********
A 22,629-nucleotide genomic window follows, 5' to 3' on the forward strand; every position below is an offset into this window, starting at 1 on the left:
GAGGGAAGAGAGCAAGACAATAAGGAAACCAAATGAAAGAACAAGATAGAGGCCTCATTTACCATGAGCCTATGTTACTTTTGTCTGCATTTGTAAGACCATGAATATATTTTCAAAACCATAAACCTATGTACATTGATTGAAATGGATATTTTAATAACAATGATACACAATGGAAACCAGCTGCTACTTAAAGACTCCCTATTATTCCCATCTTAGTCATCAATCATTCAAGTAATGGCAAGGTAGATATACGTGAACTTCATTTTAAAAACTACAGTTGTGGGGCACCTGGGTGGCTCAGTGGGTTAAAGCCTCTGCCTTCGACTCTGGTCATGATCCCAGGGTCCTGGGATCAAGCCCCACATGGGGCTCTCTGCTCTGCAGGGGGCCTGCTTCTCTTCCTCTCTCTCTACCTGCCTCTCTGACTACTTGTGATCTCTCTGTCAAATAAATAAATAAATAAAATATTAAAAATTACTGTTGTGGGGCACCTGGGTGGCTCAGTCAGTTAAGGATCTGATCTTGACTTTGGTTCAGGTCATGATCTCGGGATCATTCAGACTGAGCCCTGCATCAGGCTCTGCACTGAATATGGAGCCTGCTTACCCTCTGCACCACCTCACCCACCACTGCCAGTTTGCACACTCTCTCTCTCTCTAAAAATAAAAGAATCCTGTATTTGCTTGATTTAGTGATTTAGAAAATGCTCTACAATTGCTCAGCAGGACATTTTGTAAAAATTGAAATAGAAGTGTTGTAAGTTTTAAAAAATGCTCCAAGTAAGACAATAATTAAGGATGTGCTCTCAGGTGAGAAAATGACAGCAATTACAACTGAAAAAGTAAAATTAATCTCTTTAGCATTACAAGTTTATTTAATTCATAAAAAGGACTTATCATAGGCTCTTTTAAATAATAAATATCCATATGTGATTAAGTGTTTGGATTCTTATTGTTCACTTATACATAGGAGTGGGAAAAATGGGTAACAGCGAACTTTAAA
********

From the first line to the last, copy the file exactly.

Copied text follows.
A 22,629-nucleotide genomic window follows, 5' to 3' on the forward strand; every position below is an offset into this window, starting at 1 on the left:
GAGGGAAGAGAGCAAGACAATAAGGAAACCAAATGAAAGAACAAGATAGAGGCCTCATTTACCATGAGCCTATGTTACTTTTGTCTGCATTTGTAAGACCATGAATATATTTTCAAAACCATAAACCTATGTACATTGATTGAAATGGATATTTTAATAACAATGATACACAATGGAAACCAGCTGCTACTTAAAGACTCCCTATTATTCCCATCTTAGTCATCAATCATTCAAGTAATGGCAAGGTAGATATACGTGAACTTCATTTTAAAAACTACAGTTGTGGGGCACCTGGGTGGCTCAGTGGGTTAAAGCCTCTGCCTTCGACTCTGGTCATGATCCCAGGGTCCTGGGATCAAGCCCCACATGGGGCTCTCTGCTCTGCAGGGGGCCTGCTTCTCTTCCTCTCTCTCTACCTGCCTCTCTGACTACTTGTGATCTCTCTGTCAAATAAATAAATAAATAAAATATTAAAAATTACTGTTGTGGGGCACCTGGGTGGCTCAGTCAGTTAAGGATCTGATCTTGACTTTGGTTCAGGTCATGATCTCGGGATCATTCAGACTGAGCCCTGCATCAGGCTCTGCACTGAATATGGAGCCTGCTTACCCTCTGCACCACCTCACCCACCACTGCCAGTTTGCACACTCTCTCTCTCTCTAAAAATAAAAGAATCCTGTATTTGCTTGATTTAGTGATTTAGAAAATGCTCTACAATTGCTCAGCAGGACATTTTGTAAAAATTGAAATAGAAGTGTTGTAAGTTTTAAAAAATGCTCCAAGTAAGACAATAATTAAGGATGTGCTCTCAGGTGAGAAAATGACAGCAATTACAACTGAAAAAGTAAAATTAATCTCTTTAGCATTACAAGTTTATTTAATTCATAAAAAGGACTTATCATAGGCTCTTTTAAATAATAAATATCCATATGTGATTAAGTGTTTGGATTCTTATTGTTCACTTATACATAGGAGTGGGAAAAATGGGTAACAGCGAACTTTAAA